This Health cluster guide advises how the health cluster lead agency, coordinator and partners can work together during a humanitarian crisis to achieve the aims of reducing avoidable mortality, morbidity and disability, and restoring the delivery of and equitable access to preventive and curative health care.
It highlights key principles of humanitarian health action and how coordination and joint efforts among health and other sector actors working in partnership can increase the effectiveness and efficiency of health interventions and promote better health outcomes. It draws on Inter-Agency Standing Committee and other documents but also includes lessons from field experience.
Although addressed to health cluster lead agencies, coordinators and partners, the guidance is equally valid for coordinators and members of health sector groups that seek to achieve effective health action in countries where the cluster approach has not been formally adopted.
Throughout the Health cluster guide, the term “health cluster” may refer to “health cluster or sector coordination group”.
The guide should be useful in different humanitarian crisis contexts, including sudden onset and slow onset crises and protracted emergencies. It does not address all the specificities of the different contexts.
CHAPTER 1: Explains the humanitarian coordination mechanism and principles and how humanitarian action has evolved in recent decades. It includes an overview of humanitarian principles and other key global initiatives that have helped shape humanitarian coordination.
CHAPTER 2: Outlines how to establish a health cluster at country level. It summarizes the broader humanitarian coordination architecture, the core functions of the health cluster, the process for activation and deactivation of the health cluster, and the structure and composition of the health cluster at national and subnational levels. The chapter also summarizes inter-cluster coordination and the respective roles and responsibilities of the World Health Organization as cluster lead agency, the health cluster coordination team and health cluster partners.
CHAPTER 3: Explains how to build and maintain an effective health cluster. It provides an overview of key skills required for effective health cluster coordination, along with good practice tips for a health cluster coordinator. The skills covered in this chapter include leadership and decision-making; communication and facilitation; relationship- and partnership-building, and engaging partners; consensus-building and conflict resolution; advocacy; and management of effective health cluster meetings.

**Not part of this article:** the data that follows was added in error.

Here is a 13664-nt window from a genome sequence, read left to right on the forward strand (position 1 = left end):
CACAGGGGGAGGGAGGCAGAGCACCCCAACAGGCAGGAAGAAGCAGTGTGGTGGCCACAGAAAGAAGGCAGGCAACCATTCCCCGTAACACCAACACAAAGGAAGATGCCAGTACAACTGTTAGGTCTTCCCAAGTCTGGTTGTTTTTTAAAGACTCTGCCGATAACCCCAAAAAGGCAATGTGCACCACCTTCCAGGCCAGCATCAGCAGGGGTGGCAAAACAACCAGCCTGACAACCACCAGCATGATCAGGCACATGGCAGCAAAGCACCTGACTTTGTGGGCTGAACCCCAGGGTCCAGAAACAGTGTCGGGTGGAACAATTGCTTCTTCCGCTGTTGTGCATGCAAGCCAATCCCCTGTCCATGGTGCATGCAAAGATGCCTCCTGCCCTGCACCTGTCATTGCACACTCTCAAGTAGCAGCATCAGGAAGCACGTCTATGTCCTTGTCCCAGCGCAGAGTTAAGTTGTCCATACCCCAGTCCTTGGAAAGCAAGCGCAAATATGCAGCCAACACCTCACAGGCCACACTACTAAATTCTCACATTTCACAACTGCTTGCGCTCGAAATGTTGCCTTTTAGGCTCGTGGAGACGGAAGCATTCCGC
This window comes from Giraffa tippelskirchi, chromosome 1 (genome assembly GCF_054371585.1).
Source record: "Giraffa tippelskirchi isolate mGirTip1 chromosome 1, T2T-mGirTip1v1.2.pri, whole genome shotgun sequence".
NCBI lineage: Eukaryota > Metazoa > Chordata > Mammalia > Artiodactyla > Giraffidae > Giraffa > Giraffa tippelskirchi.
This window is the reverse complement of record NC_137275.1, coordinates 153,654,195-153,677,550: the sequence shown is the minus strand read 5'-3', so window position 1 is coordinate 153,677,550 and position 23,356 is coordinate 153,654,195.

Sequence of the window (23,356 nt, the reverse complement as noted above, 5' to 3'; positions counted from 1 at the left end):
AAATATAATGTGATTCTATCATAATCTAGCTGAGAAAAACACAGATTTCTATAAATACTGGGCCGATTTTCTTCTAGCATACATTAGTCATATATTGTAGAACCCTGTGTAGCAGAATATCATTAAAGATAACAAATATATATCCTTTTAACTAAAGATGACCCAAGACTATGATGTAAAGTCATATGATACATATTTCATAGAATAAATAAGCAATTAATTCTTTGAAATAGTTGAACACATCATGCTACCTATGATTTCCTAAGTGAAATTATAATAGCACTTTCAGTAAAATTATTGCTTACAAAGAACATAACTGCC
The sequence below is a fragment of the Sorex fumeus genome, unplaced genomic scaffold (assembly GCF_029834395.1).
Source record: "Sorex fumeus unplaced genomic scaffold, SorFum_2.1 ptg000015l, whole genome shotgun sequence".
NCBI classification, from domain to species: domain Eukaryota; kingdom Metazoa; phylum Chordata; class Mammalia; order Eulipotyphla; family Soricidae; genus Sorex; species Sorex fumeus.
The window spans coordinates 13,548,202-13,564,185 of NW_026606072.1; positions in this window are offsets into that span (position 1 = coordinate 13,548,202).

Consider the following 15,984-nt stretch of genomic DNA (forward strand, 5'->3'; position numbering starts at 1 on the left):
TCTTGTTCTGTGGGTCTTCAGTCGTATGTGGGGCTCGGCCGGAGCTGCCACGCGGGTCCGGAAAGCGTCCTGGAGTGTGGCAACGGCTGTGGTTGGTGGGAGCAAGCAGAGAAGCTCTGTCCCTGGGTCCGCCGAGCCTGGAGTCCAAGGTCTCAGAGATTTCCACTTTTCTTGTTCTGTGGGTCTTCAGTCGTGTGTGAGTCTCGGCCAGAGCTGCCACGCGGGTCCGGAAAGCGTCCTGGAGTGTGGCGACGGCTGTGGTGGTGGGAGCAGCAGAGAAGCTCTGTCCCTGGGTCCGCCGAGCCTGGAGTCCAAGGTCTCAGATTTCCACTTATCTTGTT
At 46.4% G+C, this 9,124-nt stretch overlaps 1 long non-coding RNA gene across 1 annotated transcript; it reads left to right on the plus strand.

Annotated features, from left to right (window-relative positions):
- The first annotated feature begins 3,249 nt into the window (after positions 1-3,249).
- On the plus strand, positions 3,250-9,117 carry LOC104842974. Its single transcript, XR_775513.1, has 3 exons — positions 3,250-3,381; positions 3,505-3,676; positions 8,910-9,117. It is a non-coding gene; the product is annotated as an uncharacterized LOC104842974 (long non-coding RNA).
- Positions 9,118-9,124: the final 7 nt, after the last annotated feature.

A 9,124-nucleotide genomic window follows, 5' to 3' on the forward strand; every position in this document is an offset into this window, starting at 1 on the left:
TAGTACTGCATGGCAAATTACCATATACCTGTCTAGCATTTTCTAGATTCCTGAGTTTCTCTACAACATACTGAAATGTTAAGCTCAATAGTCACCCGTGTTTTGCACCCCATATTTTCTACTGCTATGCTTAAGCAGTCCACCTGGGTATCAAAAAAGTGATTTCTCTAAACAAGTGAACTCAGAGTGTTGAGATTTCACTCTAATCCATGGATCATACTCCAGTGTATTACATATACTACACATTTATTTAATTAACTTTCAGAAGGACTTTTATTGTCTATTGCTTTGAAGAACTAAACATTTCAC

CHAPTER 4: Covers the various stages of information processing from collection, collation and production to storage and retrieval to dissemination, which are key to programming and inter-agency coordination. The availability of quality information guides decision-makers and positively impacts collective and operational response activities.
CHAPTER 5: Describes the actions required to promote standards and ensure a quality health response across the continuum of care at all levels of the health system, and to ensure access to and availability of quality health care services in a humanitarian setting. It also describes the policies and technical guidelines that define the way in which health cluster work should be conducted and monitored.
CHAPTER 6: Explains how humanitarian and development actors should work together, based on their comparative advantages, towards collective outcomes that reduce need, risk and vulnerability over multiple years and increase health system resilience.
CHAPTER 7: Covers advocacy, which is a core function of the cluster and plays a critical role in supporting and enhancing the actions of health cluster partners to prepare for and respond to public health and humanitarian emergencies and ensure better health outcomes in affected populations and contexts.
CHAPTER 8: Describes the integrated programming processes that may promote coordination and strategic collaboration across two or more clusters or sectors with the goal of achieving better health outcomes through collective action.
CHAPTER 9: Describes the role of the health cluster in emergency preparedness, which covers the wide range of capacities that countries and communities should have in place to manage the health risks and consequences of emergencies. These include risk mitigation, emergency prevention, preparedness (including operational readiness), and response and recovery measures.
CHAPTER 10: Explains the purpose and types of needs assessments and what information is needed to provide the necessary evidence base for strategic planning, as well as the baseline information upon which situation and response monitoring systems will rely.
CHAPTER 11: Provides an overview of strategic response planning in a humanitarian situation aiming to ensure an evidence-based, resource-effective and results-oriented collective response to which clusters and organizations contribute. It outlines the respective responsibilities within and the process of development of the humanitarian response plan and the health cluster response plan.
CHAPTER 12: Defines and describes ways of monitoring the health cluster response, the relationship between planning and monitoring, the need for elaborating the response monitoring framework, and the roles and responsibilities of the health cluster team.
CHAPTER 13: Describes the resource mobilization processes, including fundraising for the humanitarian response against humanitarian response plans, flash appeals, or other calls for funding. It explains the responsibility of the health cluster coordinator to monitor the health cluster funding status on an ongoing basis and the need to lobby donors to allocate additional resources where there are funding gaps.